Modifying the specificity of an RNA backbone contact

Dagmar Dertinger, Taraka Dale, Olke C. Uhlenbeck

Research output: Contribution to journalArticlepeer-review

14 Scopus citations

Abstract

The interaction between the MS2 bacteriophage coat protein homodimer and its cognate RNA hairpin is facilitated by 21 different RNA-protein contacts. In one of these contacts, the 2′-hydroxyl group at ribose -5 of the RNA acts as a hydrogen bond donor to Glu63 in one subunit of the protein. Previous experiments showed that substitution of ribose -5 with deoxyribose resulted in a 24-fold decrease in binding affinity between RNA and protein. Using a protein where the two MS2 monomers were fused to increase stability, the contribution of this contact to the overall binding affinity was investigated by site-directed mutagenesis. When Glu63 was substituted with glutamine, aspartate, or alanine, the binding affinity of the hairpin for the protein was weakened by 12 to 100-fold, similar to that observed with deoxyribose at position -5. However, the specificity of the three mutant proteins for RNAs with various modifications at the 2′-position of ribose -5 differed dramatically. While the Glu63Asp protein resembled the wild-type protein in preferring the 2′-hydroxyl group over a proton or a bulky 2′-substituent, both the Glu63Ala and Glu63Gln proteins preferred bulky 2′-substituents over the 2′-hydroxyl group by more than 100-fold. These experiments emphasize the ease with which the specificity of a protein-nucleic acid interaction can be changed at thermodynamically important sites.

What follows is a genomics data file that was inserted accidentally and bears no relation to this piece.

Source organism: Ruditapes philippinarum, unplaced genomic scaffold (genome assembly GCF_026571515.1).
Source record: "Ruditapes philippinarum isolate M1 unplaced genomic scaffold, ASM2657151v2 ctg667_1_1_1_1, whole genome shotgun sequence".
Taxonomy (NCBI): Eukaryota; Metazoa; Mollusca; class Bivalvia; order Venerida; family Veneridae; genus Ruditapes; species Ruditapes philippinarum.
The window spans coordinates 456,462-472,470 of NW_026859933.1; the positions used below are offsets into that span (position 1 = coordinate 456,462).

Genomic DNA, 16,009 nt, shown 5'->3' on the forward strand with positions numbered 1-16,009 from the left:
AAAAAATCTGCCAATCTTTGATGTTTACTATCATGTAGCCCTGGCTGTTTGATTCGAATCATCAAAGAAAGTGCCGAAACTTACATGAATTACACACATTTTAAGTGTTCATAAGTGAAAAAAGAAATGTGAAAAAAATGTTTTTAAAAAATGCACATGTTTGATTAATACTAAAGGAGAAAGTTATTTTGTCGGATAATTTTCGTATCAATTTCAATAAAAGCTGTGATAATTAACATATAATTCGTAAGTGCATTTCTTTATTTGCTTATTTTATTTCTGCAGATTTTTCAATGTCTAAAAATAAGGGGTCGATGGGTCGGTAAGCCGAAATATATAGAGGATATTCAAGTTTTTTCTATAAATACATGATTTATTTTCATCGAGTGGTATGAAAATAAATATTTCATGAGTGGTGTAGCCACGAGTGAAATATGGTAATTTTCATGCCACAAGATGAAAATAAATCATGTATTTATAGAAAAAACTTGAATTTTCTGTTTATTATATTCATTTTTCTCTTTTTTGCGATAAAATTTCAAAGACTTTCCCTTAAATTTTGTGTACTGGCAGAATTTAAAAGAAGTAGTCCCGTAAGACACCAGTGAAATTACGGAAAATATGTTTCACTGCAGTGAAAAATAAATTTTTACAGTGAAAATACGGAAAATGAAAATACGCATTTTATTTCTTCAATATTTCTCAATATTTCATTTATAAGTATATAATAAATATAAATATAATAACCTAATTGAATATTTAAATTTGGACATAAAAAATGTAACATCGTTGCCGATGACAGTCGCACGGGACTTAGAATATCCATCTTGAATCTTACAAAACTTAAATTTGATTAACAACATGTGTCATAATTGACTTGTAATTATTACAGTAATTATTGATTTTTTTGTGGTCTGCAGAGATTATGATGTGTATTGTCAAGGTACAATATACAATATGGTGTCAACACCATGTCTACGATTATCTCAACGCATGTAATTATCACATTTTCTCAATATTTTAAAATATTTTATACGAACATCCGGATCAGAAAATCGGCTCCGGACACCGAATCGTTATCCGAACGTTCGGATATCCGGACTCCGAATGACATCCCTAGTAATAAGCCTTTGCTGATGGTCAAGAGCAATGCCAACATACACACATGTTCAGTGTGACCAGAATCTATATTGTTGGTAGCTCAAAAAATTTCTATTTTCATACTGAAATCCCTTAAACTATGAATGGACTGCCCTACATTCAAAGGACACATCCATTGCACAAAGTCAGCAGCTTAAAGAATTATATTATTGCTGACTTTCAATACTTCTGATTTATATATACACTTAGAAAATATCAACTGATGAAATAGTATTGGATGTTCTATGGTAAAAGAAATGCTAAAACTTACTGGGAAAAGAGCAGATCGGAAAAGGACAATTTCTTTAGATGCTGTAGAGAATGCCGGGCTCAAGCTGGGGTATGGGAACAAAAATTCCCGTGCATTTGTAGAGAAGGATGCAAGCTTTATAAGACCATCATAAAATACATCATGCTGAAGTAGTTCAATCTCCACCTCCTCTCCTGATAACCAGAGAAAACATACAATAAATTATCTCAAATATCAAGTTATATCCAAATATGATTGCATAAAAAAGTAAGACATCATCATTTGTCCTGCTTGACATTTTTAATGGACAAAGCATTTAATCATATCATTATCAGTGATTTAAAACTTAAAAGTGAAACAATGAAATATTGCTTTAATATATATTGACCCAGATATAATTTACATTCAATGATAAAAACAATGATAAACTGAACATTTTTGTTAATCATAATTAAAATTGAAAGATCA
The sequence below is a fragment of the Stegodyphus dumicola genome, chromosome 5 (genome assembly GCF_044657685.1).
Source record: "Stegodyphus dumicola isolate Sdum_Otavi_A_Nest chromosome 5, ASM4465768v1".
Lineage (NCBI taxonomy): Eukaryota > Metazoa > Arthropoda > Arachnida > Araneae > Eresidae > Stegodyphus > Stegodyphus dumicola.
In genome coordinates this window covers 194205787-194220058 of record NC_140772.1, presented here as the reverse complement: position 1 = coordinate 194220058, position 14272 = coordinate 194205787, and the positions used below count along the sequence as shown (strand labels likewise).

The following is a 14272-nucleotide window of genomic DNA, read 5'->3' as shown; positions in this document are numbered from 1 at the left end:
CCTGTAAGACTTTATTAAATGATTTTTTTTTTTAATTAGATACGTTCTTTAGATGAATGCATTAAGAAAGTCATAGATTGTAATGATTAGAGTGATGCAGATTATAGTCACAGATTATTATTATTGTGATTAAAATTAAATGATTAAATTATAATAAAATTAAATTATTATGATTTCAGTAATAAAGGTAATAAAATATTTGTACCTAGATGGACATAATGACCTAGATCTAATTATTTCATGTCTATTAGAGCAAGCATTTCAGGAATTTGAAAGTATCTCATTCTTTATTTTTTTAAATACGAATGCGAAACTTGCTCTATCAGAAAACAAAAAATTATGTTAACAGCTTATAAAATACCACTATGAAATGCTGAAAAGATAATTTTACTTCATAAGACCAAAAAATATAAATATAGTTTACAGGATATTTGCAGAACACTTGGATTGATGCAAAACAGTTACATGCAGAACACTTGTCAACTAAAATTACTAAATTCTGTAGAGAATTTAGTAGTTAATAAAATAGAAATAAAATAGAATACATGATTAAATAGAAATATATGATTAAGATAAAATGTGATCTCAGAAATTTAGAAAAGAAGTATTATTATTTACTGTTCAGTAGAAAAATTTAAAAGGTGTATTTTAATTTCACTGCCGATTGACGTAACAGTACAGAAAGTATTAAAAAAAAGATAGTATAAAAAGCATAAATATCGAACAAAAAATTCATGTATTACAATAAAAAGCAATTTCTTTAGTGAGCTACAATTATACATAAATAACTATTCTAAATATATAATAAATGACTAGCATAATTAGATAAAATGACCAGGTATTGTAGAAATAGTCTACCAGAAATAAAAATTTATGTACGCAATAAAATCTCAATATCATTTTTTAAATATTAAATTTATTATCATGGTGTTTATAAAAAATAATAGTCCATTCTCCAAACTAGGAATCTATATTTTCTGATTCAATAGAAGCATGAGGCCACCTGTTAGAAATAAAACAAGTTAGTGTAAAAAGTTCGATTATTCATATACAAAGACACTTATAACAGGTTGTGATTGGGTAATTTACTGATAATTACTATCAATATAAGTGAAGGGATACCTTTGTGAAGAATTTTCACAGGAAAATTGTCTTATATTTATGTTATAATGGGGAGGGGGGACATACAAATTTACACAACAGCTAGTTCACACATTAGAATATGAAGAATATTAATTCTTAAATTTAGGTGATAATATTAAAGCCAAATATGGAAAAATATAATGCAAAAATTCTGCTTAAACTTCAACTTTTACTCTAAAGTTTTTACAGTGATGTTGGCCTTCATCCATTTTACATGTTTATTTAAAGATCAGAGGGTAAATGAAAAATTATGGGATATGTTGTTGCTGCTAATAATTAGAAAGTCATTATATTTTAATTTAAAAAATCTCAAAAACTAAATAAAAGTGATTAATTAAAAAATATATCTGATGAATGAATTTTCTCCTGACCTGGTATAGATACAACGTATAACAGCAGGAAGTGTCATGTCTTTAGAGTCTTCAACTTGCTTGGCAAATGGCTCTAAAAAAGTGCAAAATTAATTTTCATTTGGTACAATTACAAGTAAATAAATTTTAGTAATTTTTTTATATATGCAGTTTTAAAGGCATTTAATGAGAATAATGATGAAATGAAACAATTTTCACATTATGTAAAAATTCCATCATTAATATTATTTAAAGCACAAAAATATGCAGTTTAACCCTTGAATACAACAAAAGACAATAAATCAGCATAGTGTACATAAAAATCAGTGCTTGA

Original languageEnglish (US)
Pages (from-to)649-654
Number of pages6
JournalJournal of Molecular Biology
Volume314
Issue number4
DOIs
StatePublished - Dec 11 2001

Keywords

  • 2′-hydroxyl substitutions
  • MS2 coat protein
  • Phosphorothioate linkage
  • RNA-binding protein

ASJC Scopus subject areas

  • Structural Biology
  • Molecular Biology

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